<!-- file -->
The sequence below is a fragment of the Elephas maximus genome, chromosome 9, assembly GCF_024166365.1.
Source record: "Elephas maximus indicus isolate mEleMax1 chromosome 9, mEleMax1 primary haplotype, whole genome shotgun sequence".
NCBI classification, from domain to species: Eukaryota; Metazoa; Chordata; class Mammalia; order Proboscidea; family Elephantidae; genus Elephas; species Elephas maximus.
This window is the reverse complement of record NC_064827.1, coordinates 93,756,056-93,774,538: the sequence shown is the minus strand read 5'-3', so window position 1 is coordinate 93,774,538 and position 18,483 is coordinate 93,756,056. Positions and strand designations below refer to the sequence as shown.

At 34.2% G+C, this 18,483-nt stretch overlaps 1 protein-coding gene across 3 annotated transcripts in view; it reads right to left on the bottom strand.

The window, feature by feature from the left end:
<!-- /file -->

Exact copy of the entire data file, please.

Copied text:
The sequence below is a fragment of the Elephas maximus genome, chromosome 9, assembly GCF_024166365.1.
Source record: "Elephas maximus indicus isolate mEleMax1 chromosome 9, mEleMax1 primary haplotype, whole genome shotgun sequence".
NCBI classification, from domain to species: Eukaryota; Metazoa; Chordata; class Mammalia; order Proboscidea; family Elephantidae; genus Elephas; species Elephas maximus.
This window is the reverse complement of record NC_064827.1, coordinates 93,756,056-93,774,538: the sequence shown is the minus strand read 5'-3', so window position 1 is coordinate 93,774,538 and position 18,483 is coordinate 93,756,056. Positions and strand designations below refer to the sequence as shown.

At 34.2% G+C, this 18,483-nt stretch overlaps 1 protein-coding gene across 3 annotated transcripts in view; it reads right to left on the bottom strand.

The window, feature by feature from the left end: